Tri-Ace games are a little strange — they tend to be more than a little complicated, and Valkyrie Profile: Lenneth is no exception. The atmosphere is arresting — a combination of visuals and music that creates an almost mythic feeling. On top of that, the gameplay is inviting, fast-paced and flashy. As you keep playing though, you'll find things get a little strange. The progression of chapters is odd, combat has a steep learning curve, and hard mode is easier than normal mode. Then again, these things create depth in Valkyrie Profile while establishing identity. Case in point: the game incentivises following orders when ignoring those orders is integral to the story.
Every element of Valkyrie Profile has its own enjoyable quirks and required level of mastery. Valkyrie Profile isn't safe; it is a strange game that gives you freedom and requires you to use it, but when you put the time in to unveil the inner workings of Valkyrie Profile: Lenneth, what you get is one of the genre's most rewarding experiences.
The series laid dormant for five years following 2005's The Ark of Napishtim, but XSEED finally brought Ys back to North America with the release of Ys SEVEN in 2010. Featuring a world several times larger than that of any previous Ys title, as well a new three-member party system, SEVEN is proof that Falcom can successfully teach an old Dogi — er, dog — new tricks. A sharp localization brings the inhabitants of Altago to life, and the trademark Ys dodge-and-slash gameplay is fully intact, with several difficulty levels catering to players of any skill. Notable for being accessible to newcomers and series veterans alike, Ys SEVEN is an easy recommendation for anyone seeking a quality action RPG.
Kingdom Hearts: Birth by Sleep is easily the best of the ever-growing library of handheld KH games, and a fantastic action RPG besides. Each of the three main characters, despite traversing the same worlds, has their own boss battles, special abilities, and cutscenes — and playing through as each unveils a different piece of a fascinating story that fills in gaps and finally gets some emotional weight behind the conflict with the series' biggest antagonist. While it's still got its fair share of silly dialogue, the overarching plot is almost entirely self-contained and makes for an excellent entry point to potential new players. That it features an utterly addictive character-building system in which new abilities are acquired like cards and fused like Shin Megami Tensei demons is an added bonus on top of the combat. Flashy without being out-of-control, Birth by Sleep's battles are dramatic and easily some of the most exciting to be had on the PSP. Top it off with outstanding graphics and one of the tightest soundtracks around, and this one would be worth picking up right now, if it weren't likely to be featured in HD as part of the inevitable Kingdom Hearts 2.5.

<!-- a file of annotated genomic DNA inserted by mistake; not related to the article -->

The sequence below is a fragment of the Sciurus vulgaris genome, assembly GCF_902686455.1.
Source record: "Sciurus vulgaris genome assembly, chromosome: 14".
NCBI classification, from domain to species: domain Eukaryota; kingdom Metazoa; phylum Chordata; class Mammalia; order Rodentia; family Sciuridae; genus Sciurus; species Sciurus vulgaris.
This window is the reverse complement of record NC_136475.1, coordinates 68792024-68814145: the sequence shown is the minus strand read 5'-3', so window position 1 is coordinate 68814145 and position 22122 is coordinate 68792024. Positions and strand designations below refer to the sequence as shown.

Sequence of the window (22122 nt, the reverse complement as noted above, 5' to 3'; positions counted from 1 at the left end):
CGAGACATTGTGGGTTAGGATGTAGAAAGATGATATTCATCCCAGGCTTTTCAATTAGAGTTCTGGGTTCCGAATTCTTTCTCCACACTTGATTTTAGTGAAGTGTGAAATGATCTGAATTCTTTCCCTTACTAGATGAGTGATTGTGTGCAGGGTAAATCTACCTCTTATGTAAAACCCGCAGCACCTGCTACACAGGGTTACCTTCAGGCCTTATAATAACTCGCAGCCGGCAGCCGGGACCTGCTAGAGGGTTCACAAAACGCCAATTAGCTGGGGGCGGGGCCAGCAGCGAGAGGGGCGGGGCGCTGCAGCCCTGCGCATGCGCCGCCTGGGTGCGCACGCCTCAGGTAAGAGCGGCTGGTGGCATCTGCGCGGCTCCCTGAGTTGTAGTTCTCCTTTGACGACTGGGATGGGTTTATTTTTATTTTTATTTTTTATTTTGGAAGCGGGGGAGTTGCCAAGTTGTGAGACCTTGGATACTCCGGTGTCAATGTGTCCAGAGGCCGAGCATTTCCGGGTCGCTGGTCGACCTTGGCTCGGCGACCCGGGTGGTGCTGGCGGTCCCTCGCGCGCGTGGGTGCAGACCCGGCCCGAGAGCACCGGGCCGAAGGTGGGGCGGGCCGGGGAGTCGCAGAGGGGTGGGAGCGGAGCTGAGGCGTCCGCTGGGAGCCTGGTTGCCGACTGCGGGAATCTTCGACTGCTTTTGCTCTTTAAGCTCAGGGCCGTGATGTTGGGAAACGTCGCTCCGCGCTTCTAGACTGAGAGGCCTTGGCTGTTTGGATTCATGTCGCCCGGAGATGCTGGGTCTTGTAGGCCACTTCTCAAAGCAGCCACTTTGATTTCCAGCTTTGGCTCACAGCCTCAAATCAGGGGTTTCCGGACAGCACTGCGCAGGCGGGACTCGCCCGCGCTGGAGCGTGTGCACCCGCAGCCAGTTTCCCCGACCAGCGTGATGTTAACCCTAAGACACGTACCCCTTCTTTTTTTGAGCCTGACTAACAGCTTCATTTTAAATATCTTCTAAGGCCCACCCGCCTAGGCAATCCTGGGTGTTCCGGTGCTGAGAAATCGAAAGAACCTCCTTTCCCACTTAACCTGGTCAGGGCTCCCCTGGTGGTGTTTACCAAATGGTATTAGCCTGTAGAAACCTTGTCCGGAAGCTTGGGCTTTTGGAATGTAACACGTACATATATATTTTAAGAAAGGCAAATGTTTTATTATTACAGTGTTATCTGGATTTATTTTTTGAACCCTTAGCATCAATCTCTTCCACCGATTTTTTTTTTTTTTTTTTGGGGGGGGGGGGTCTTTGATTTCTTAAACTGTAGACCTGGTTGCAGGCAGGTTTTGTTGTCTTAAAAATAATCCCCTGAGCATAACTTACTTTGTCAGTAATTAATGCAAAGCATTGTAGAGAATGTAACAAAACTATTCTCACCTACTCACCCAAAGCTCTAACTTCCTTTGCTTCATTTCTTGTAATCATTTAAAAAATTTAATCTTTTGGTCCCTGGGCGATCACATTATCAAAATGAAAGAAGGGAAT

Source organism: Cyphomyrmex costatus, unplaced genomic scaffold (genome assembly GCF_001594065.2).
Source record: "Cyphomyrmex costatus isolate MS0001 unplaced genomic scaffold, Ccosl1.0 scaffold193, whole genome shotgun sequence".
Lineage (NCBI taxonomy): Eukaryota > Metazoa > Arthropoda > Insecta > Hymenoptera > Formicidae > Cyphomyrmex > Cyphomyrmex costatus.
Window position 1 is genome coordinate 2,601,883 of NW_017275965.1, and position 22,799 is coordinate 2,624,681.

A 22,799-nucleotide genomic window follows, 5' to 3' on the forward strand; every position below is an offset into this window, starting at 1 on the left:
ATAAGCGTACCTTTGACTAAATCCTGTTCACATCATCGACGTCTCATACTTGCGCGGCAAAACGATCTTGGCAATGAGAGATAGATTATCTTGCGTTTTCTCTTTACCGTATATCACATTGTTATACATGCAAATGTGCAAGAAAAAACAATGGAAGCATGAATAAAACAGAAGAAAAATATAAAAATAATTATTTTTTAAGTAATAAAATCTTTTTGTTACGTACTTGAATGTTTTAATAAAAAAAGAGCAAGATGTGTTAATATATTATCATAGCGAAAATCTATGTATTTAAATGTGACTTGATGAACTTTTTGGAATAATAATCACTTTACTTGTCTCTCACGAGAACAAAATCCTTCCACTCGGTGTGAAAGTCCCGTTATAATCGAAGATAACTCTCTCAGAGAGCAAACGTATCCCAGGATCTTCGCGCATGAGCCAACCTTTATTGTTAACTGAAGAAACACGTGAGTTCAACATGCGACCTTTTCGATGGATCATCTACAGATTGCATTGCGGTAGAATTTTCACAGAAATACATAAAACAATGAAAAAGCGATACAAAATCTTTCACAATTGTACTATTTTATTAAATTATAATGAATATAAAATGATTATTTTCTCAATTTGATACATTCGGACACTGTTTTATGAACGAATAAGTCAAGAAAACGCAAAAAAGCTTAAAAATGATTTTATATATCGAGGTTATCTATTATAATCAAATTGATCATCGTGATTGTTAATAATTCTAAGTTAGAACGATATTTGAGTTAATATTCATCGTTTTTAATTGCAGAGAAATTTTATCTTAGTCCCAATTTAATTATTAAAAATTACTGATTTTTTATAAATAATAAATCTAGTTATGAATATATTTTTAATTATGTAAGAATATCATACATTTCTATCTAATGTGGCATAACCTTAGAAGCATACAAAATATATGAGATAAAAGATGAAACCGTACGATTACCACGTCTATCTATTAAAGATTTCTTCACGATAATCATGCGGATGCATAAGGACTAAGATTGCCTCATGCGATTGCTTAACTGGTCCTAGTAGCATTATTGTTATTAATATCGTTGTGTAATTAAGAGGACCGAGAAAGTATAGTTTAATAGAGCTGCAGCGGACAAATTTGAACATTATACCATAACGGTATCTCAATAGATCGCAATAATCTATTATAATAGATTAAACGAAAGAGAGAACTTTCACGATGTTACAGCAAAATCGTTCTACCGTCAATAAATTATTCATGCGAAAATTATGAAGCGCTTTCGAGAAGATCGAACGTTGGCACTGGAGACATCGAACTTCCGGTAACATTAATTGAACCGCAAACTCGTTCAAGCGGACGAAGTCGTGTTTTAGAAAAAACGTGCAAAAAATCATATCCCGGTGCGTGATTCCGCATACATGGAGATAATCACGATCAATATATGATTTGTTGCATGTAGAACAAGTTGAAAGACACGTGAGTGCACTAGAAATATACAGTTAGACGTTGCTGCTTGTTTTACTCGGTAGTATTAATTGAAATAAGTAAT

Editor's Note 10/16/2013: Surprising no one, BBSHD was confirmed
just recently as one of the games packaged with Kingdom Hearts HD II.5 ReMix!
Subject to much debate prior to this event, Riviera: The Promised Land found its way into our selection for best RPGs on the PSP. The story of amnesiac angel Ein and his colour-coded friends is an epic one, as he traverses the realm of Riviera to stop fallen angel Ledah and other evils yet to show their faces. Originally a WonderSwan game, Riviera made its way to the GBA before finally arriving in its greatest iteration on PSP.